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By Thea Skinner

October 9, 2012 (San Diego’s East County)--Proposition 31 would move California from a one-year budget cycle to a two-year budget cycle, meaning budget debates happen every other year, instead of annually. Prop 31 would also prohibit the Legislature from spending more than $25 million on new programs unless an equal source of revenue or spending cuts are identified first, and would require performance reviews of all state programs.

The measure is supported by the California Republican Party and opposed by the California Democratic Party.

Supporters of Prop 31 title the measure the Government Performance and Accountability Act and assert it will bring both accountability and transparency to California government. Supporters say California’s biggest problems (a stagnant economy , low performing schools, and a chronic budget deficits) are the result of a political process in the state budget rewarding waste and failing to hold officials accountable. Without Prop 31, supporters say, millions of dollars will be wasted every year that may be better used for schools, law enforcement and other priorities.

Supporters of Prop 31 include Retired California Supreme Court Justice Cruz Reynoso, Taxpayers for Government Accountability, and former California Superintendent of Public Instruction Delaine Eastin.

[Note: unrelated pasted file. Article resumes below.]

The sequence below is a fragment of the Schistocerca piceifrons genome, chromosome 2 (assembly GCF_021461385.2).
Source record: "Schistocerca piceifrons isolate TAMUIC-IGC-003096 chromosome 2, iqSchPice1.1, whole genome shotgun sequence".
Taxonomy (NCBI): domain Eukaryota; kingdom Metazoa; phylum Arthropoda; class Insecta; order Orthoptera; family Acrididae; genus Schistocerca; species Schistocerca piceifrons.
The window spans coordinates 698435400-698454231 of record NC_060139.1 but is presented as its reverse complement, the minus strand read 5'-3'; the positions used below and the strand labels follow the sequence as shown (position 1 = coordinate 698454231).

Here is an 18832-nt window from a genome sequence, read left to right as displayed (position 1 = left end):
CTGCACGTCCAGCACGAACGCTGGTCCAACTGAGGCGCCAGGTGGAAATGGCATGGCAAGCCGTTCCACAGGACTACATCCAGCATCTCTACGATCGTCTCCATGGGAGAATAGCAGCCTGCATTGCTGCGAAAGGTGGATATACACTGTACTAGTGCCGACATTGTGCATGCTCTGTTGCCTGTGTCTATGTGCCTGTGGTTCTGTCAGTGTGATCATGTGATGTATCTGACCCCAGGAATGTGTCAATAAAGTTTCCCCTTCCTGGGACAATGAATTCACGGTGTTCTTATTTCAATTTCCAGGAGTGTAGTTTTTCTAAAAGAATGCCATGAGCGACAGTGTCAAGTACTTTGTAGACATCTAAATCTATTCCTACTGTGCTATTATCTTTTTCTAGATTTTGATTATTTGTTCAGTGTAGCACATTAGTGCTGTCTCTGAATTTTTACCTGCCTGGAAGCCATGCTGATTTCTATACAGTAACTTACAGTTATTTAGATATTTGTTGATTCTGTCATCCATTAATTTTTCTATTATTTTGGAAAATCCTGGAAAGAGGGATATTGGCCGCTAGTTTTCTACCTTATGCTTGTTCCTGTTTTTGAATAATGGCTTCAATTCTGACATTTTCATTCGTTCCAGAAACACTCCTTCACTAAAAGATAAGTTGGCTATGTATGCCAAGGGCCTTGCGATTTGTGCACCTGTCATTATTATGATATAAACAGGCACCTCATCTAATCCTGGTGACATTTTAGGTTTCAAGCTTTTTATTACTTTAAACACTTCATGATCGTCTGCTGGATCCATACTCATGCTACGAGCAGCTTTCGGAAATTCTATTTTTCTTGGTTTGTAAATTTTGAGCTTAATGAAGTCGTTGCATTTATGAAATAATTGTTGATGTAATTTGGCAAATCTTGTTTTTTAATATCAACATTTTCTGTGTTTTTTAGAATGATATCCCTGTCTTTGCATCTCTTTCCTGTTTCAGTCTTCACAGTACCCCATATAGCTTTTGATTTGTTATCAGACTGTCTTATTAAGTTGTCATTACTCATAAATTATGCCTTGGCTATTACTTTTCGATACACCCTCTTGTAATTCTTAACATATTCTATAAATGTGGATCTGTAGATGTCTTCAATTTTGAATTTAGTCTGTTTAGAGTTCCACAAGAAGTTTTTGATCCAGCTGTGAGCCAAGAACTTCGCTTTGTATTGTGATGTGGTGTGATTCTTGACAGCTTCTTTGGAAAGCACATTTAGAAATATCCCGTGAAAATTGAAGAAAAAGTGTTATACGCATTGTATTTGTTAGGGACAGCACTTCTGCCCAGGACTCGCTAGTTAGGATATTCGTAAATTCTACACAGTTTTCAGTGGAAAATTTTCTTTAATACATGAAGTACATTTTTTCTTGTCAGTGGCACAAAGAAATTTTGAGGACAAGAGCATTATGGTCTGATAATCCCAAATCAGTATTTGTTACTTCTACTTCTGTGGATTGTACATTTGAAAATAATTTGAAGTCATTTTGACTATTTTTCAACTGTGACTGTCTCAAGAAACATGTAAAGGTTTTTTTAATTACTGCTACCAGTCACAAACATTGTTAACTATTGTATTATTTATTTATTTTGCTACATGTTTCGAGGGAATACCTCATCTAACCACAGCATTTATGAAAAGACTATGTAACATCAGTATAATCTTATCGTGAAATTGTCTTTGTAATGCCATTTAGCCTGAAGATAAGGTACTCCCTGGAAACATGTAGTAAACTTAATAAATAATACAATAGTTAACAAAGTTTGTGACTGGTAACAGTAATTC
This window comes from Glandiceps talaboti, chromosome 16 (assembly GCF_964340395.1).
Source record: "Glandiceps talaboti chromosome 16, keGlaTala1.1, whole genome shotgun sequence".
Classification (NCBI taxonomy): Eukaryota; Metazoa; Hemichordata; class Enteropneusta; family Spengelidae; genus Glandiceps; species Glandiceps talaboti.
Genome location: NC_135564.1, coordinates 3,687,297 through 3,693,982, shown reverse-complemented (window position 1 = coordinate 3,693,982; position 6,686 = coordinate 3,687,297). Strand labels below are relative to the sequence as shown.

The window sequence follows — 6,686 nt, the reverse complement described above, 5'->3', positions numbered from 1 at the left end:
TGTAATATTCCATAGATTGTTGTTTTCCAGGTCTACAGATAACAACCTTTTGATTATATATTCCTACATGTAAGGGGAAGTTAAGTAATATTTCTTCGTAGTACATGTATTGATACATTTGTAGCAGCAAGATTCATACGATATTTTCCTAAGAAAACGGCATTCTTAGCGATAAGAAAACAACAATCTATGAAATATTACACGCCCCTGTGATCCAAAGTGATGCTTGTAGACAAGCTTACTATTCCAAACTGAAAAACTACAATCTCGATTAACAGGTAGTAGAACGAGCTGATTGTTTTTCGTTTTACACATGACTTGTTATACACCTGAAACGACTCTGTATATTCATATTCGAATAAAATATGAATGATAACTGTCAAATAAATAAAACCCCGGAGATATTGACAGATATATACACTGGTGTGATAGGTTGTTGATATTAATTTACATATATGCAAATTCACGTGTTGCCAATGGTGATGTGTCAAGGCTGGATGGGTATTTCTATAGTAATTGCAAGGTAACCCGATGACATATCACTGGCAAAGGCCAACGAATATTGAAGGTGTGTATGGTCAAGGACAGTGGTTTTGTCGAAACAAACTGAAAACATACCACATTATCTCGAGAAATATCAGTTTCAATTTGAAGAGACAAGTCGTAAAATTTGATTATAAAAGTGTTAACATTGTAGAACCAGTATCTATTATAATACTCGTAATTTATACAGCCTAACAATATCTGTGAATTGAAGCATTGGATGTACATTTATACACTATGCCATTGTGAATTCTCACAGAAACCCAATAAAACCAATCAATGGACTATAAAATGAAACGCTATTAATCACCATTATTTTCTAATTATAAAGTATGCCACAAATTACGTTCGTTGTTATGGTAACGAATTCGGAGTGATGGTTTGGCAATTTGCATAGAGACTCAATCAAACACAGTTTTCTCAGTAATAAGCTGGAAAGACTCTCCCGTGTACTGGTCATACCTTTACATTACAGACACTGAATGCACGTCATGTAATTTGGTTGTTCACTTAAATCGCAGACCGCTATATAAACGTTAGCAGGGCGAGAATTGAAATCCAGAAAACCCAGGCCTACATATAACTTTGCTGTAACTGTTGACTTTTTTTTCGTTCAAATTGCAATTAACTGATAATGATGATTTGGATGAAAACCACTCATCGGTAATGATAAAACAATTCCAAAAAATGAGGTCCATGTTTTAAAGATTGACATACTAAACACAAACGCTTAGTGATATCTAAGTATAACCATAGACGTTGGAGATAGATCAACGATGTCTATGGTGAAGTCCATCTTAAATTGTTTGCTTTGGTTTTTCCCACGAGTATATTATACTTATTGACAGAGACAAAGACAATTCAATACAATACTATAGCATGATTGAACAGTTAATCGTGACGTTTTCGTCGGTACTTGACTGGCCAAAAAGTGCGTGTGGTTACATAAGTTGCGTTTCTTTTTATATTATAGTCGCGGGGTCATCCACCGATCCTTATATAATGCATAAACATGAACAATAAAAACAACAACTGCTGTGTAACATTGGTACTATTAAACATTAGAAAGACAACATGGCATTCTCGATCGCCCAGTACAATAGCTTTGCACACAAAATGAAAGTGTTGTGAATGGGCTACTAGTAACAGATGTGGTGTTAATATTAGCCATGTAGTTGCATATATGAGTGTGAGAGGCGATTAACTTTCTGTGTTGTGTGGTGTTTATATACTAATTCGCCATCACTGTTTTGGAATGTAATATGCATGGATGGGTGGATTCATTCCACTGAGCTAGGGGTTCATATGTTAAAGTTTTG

Reynoso said, "Prop. 31 seeks to make it clear to Californians how the state is using their money. It requires that the state budget and all laws be made available for public input and review for at least three days prior to politicians voting on them. It's time lawmakers stopped passing the budget in the dark of night and shined some light on how our tax dollars are being spent."

Opponents of Prop 31 criticize it as a poorly written measure that will lead to lawsuits and confusion instead of reform. In their words, Prop. 31 puts key decisions – such as whether to allow tax cuts – in the hands of unelected bureaucrats and will prevent the state from increasing funding for education unless it raises taxes or cuts other programs. It shifts $200 million from education and other vital programs to “experimental” local government programs. Opponents also criticize that the proposition allows local governments to alter how laws governing state-funded programs apply to them, saying the provision undermines protections for public health and the environment.

Opponents of Prop 31 include the California League of Conservation Voters, California Federation of Teachers, and the Peace Officers Research Association of California.

The Green Party opposes Prop 31 “based upon its content, seeing it as unconditionally accepting of an austerity approach to governing, rather than suggesting alternatives to it. Under Prop 31, the Governor would be granted power to declare a fiscal emergency, and then unilaterally cut the budget and eliminate programs, if the legislature fails to act within 45 days…The Green Party rejects such concentration of power in place of a system checks and balances, and it sees it as the wrong answer to the right question. If we are questioning what tools do we need to address fiscal emergencies, why not eliminate the 2/3 requirement to raise taxes by the legislature instead?”

For more information visit: Yes on Proposition 31:

No on Proposition 31:  Also visit: Voting occurs Nov. 6.

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